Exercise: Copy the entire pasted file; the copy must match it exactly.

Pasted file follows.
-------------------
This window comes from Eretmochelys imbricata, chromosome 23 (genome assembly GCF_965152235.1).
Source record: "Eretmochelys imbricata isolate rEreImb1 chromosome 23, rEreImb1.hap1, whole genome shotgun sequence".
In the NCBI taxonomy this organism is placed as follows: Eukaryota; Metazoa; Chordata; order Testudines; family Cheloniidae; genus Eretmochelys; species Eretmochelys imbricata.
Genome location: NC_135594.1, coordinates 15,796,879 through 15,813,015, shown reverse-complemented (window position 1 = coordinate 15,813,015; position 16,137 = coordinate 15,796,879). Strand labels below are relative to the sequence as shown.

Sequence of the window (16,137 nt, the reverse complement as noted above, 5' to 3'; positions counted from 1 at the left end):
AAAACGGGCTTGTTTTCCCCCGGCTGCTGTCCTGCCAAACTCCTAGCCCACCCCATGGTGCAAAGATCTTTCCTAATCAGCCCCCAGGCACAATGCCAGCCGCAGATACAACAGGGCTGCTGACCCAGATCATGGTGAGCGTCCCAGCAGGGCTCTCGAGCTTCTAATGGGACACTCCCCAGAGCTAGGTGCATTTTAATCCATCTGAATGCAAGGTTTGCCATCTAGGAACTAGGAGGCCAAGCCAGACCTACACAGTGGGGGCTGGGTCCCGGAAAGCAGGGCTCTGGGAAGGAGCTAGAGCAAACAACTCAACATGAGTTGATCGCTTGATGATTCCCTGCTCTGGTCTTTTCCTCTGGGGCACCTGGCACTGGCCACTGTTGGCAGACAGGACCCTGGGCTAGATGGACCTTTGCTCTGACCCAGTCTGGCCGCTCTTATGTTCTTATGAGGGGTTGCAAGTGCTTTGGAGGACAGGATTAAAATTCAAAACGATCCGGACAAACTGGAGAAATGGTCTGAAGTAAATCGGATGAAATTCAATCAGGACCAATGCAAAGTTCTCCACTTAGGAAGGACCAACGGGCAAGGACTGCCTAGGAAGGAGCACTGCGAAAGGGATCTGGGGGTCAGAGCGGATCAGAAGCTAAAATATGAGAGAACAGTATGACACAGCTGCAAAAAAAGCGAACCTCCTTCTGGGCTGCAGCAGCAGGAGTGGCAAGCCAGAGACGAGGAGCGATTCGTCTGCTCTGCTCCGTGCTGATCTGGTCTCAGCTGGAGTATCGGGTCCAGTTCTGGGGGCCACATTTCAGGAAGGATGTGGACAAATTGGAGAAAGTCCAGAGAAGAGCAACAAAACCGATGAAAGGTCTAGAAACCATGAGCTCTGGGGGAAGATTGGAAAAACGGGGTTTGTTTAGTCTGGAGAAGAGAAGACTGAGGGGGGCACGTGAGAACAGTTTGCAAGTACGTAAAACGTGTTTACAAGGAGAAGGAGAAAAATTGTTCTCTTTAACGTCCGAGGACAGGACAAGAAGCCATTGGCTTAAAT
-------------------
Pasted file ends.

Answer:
This window comes from Eretmochelys imbricata, chromosome 23 (genome assembly GCF_965152235.1).
Source record: "Eretmochelys imbricata isolate rEreImb1 chromosome 23, rEreImb1.hap1, whole genome shotgun sequence".
In the NCBI taxonomy this organism is placed as follows: Eukaryota; Metazoa; Chordata; order Testudines; family Cheloniidae; genus Eretmochelys; species Eretmochelys imbricata.
Genome location: NC_135594.1, coordinates 15,796,879 through 15,813,015, shown reverse-complemented (window position 1 = coordinate 15,813,015; position 16,137 = coordinate 15,796,879). Strand labels below are relative to the sequence as shown.

Sequence of the window (16,137 nt, the reverse complement as noted above, 5' to 3'; positions counted from 1 at the left end):
AAAACGGGCTTGTTTTCCCCCGGCTGCTGTCCTGCCAAACTCCTAGCCCACCCCATGGTGCAAAGATCTTTCCTAATCAGCCCCCAGGCACAATGCCAGCCGCAGATACAACAGGGCTGCTGACCCAGATCATGGTGAGCGTCCCAGCAGGGCTCTCGAGCTTCTAATGGGACACTCCCCAGAGCTAGGTGCATTTTAATCCATCTGAATGCAAGGTTTGCCATCTAGGAACTAGGAGGCCAAGCCAGACCTACACAGTGGGGGCTGGGTCCCGGAAAGCAGGGCTCTGGGAAGGAGCTAGAGCAAACAACTCAACATGAGTTGATCGCTTGATGATTCCCTGCTCTGGTCTTTTCCTCTGGGGCACCTGGCACTGGCCACTGTTGGCAGACAGGACCCTGGGCTAGATGGACCTTTGCTCTGACCCAGTCTGGCCGCTCTTATGTTCTTATGAGGGGTTGCAAGTGCTTTGGAGGACAGGATTAAAATTCAAAACGATCCGGACAAACTGGAGAAATGGTCTGAAGTAAATCGGATGAAATTCAATCAGGACCAATGCAAAGTTCTCCACTTAGGAAGGACCAACGGGCAAGGACTGCCTAGGAAGGAGCACTGCGAAAGGGATCTGGGGGTCAGAGCGGATCAGAAGCTAAAATATGAGAGAACAGTATGACACAGCTGCAAAAAAAGCGAACCTCCTTCTGGGCTGCAGCAGCAGGAGTGGCAAGCCAGAGACGAGGAGCGATTCGTCTGCTCTGCTCCGTGCTGATCTGGTCTCAGCTGGAGTATCGGGTCCAGTTCTGGGGGCCACATTTCAGGAAGGATGTGGACAAATTGGAGAAAGTCCAGAGAAGAGCAACAAAACCGATGAAAGGTCTAGAAACCATGAGCTCTGGGGGAAGATTGGAAAAACGGGGTTTGTTTAGTCTGGAGAAGAGAAGACTGAGGGGGGCACGTGAGAACAGTTTGCAAGTACGTAAAACGTGTTTACAAGGAGAAGGAGAAAAATTGTTCTCTTTAACGTCCGAGGACAGGACAAGAAGCCATTGGCTTAAAT